In 2010, back when I was at The Onion, I did a piece on what it was like to go on the then-brand new Chicago Pizza Tours. This was when food tours were still something of a novelty -- or at least pizza ones were. The business, started by owner Jonathan Porter, takes locals and tourists alike on an informative and also tasty trip to different hidden pizza gems scattered throughout the city. (It's also where I discovered my new favorite place still to this day, Pizano's.)
Roughly two years later, Porter is running Chicago Pizza Tours full-time (he didn't when we first met), and I thought it would be a good a time as any to check back in and see how his business is faring.
So, how's the pizza biz?
Jonathan Porter: I guess it's been a couple years, but I tell you, if I stop and think about it, it does seem like it was a long time ago. There were so many tours between when I ran that test one to now. It still feels like a startup to me everyday. And that's just because of the nature of the business, what I'm doing. It just seems to be evolving and changing nonstop. It's more like an adaptation to what's going on. The tourism industry in Chicago was already a fairly big market but these culinary tours that have started -- I think when I first started there was one or two other food tours out there and it seems to be now that there are multiple, lots more popping up, and even tours that were like a bike tour of Chicago, they've decided, "Well, why don't we stop by a pizza place and a hot-dog joint and throw a little culinary stuff into our bike tours?" I feel like everybody's dipping into it. I think it's great. I think it just promotes -- as long as there's good tours around showing good times, it promotes the consumer to go out there and explore more. Say that had a good time on the pizza tour, they're like, "You know what? I saw this other tour that features totally different foods in Bucktown and I had a good time with pizza, let me do this one now." And vice versa. There's competition out there, but if you can somehow create an environment that complements your competition it doesn't seem to hurt as much more.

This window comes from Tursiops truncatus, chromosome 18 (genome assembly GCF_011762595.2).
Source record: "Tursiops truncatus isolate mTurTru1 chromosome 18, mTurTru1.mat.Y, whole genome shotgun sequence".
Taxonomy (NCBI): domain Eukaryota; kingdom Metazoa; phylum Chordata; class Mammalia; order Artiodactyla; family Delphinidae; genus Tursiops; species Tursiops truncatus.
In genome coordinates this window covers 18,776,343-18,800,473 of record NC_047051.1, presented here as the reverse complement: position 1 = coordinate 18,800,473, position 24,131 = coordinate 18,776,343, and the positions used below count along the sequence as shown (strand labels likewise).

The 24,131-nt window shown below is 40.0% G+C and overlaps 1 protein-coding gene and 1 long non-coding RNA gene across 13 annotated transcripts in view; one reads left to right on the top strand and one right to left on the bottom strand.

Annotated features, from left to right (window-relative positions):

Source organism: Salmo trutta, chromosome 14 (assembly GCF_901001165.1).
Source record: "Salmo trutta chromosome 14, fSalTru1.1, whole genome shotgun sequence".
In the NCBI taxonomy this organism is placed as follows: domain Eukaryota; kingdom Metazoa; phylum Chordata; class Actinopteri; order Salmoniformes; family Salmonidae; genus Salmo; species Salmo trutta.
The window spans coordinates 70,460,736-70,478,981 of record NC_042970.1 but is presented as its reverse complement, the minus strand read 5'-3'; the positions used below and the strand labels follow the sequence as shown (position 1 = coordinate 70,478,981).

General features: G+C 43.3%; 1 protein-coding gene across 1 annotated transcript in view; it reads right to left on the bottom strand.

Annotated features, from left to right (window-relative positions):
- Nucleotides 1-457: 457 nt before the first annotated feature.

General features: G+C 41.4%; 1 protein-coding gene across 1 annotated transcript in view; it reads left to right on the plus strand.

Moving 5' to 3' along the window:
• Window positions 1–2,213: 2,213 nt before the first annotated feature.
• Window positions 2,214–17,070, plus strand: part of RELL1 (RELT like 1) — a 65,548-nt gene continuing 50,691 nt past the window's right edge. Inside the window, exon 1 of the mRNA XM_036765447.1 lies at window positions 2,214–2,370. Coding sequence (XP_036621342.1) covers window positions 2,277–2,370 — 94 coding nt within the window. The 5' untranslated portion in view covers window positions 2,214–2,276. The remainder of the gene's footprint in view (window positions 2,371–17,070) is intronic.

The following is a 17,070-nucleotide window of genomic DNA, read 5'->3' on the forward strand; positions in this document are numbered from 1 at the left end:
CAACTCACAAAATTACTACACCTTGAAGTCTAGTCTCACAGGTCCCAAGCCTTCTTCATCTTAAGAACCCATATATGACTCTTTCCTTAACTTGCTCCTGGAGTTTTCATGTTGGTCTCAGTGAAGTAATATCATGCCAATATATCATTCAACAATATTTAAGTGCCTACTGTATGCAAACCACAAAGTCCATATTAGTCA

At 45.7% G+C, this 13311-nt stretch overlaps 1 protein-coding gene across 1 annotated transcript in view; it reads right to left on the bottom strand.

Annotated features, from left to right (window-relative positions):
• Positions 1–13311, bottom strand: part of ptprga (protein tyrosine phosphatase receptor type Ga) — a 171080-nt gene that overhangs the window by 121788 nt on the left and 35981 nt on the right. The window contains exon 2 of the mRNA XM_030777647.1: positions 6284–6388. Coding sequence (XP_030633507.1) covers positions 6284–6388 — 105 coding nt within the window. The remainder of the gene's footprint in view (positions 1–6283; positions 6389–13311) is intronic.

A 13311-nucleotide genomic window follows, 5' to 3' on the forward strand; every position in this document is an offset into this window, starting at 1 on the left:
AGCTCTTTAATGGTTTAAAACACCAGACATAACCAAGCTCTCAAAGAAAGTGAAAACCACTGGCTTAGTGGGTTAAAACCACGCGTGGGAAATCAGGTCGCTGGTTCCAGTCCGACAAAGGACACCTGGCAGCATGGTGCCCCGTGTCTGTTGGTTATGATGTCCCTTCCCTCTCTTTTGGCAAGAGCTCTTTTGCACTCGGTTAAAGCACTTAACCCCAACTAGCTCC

It's just more potential customers?
Jonathan Porter: Exactly. It starts like a snowball effect, it gets them going. And now people are spending less time walking up and down Michigan Avenue, looking up at the sky walking two miles an hour and they're spending more time looking at really significant things in Chicago and eating really good food.
I don't know that, as a customer, it's made me more adventurous. I think I just go to Pizano's more often.
Jonathan Porter: [Laughs.] No, I remember, you really liked that one.